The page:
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Annates, Acts in Restraint of

Annates, Acts in Restraint of, 1532, 1534. These formed part of the campaign by Henry VIII's government, designed either to cajole the papacy into granting an annulment of the king's first marriage, or to give statutory authority for the English church to act independently of Rome. ‘Annates’ were taxes levied by the papacy on recently appointed, mostly senior, clergy. The Act in Conditional Restraint of Annates (23 Hen. VIII c. 20), passed in spring 1532, required that these payments be suspended; any papal retaliation was to be ignored. This legislation passed both Houses of Parliament with much opposition. Henry VIII at once suspended the Act: Archbishop Thomas Cranmer was consecrated with papal approval in 1533. In the November–December 1534 session, after the pope had excommunicated Henry, the Act in Absolute Restraint of Annates (25 Hen. VIII c. 20) abolished annates entirely and ordered that bishops be elected by deans and chapters acting on royal nomination. Both statutes were repealed by 1 & 2 P. & M. c. 8 in 1554–5.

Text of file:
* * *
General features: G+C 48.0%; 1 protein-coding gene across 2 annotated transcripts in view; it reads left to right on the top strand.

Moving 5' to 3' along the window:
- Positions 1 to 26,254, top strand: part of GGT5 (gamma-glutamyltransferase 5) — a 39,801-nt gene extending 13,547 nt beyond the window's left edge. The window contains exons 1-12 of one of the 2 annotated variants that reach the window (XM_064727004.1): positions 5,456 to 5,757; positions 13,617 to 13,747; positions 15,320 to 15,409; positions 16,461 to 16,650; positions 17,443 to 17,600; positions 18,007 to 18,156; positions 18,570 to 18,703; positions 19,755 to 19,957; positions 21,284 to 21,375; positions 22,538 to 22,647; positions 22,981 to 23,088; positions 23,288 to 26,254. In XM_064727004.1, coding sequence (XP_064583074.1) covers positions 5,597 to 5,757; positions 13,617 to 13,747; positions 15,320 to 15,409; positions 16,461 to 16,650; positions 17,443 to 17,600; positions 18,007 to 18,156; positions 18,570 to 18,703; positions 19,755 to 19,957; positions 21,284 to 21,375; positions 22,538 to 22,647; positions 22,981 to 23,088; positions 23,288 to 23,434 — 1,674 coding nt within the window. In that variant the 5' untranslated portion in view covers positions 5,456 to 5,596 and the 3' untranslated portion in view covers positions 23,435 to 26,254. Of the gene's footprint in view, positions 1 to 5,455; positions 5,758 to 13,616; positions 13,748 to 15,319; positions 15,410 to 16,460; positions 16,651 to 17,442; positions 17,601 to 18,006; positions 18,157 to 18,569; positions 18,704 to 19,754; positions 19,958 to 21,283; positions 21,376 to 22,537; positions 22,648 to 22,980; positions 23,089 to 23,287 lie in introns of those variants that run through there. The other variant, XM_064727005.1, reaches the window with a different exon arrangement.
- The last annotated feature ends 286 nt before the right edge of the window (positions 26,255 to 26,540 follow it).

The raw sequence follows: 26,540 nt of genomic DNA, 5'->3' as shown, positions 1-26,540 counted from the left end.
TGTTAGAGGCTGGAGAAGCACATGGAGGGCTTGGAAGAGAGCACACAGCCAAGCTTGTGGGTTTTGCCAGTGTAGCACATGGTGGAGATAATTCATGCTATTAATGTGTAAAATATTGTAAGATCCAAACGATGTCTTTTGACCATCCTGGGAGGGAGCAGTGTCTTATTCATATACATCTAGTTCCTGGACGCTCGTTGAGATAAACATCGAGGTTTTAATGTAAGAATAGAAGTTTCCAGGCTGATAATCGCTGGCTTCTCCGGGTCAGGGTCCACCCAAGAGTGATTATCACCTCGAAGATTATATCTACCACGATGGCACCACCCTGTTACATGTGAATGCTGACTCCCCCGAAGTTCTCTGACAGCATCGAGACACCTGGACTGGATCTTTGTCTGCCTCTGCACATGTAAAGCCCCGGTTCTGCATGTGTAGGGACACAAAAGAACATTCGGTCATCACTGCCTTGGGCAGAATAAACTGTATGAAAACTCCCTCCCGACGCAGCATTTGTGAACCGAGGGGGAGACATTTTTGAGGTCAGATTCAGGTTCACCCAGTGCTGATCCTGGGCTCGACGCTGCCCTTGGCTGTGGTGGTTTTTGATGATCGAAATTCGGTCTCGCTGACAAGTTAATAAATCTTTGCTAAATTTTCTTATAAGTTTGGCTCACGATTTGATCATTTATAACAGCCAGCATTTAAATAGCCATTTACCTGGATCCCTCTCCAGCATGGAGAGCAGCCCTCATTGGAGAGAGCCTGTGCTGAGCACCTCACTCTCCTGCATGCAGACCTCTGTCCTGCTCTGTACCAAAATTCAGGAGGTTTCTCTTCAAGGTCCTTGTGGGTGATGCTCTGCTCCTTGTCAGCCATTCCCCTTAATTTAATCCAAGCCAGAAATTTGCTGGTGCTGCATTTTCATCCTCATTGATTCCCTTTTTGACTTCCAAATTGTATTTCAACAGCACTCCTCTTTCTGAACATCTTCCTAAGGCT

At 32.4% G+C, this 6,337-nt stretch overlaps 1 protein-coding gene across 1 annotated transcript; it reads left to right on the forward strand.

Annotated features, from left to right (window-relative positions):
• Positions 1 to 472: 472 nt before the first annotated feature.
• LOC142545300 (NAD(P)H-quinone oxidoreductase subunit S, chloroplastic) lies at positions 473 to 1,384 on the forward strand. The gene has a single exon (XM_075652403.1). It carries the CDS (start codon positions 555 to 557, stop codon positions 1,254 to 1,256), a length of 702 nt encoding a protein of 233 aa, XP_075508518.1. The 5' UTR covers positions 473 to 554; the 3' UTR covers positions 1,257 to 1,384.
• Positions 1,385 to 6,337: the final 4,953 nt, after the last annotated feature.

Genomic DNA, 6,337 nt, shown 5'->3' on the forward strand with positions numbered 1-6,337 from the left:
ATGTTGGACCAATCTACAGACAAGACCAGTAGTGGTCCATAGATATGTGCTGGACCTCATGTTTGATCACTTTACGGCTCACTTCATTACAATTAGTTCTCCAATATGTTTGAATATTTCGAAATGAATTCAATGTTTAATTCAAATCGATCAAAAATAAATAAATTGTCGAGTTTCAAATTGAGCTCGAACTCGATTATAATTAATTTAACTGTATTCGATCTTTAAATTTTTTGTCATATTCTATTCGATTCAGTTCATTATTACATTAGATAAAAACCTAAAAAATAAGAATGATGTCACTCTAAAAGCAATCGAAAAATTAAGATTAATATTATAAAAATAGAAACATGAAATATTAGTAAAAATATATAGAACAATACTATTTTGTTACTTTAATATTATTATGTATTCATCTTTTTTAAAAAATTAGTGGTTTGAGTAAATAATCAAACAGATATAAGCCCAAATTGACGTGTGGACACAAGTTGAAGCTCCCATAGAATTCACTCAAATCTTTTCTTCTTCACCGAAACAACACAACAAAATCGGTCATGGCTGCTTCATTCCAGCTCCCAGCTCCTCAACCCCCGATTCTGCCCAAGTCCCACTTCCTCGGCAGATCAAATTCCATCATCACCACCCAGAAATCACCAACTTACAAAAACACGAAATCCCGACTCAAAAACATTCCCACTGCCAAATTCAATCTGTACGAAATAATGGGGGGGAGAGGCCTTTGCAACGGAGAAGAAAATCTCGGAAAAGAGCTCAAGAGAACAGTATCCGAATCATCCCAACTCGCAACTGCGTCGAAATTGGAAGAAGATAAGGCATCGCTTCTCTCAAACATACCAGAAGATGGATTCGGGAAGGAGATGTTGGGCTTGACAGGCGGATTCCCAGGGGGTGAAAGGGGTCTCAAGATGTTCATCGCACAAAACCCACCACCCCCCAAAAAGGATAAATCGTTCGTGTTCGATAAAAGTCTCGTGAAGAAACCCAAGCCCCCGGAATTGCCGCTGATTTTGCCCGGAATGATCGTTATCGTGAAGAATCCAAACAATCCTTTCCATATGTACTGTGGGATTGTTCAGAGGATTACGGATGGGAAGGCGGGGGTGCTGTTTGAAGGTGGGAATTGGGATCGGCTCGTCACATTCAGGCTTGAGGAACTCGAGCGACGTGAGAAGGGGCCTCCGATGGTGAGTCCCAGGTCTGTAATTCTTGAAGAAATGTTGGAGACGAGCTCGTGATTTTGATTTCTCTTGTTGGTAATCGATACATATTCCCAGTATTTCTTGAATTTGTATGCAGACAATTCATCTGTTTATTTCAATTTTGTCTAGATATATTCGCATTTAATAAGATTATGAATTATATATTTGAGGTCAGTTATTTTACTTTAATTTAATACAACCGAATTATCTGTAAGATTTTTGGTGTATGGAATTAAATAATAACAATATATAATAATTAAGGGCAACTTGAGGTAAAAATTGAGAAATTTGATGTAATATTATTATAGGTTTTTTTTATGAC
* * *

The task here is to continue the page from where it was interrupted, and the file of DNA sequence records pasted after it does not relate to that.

Euan Cameron

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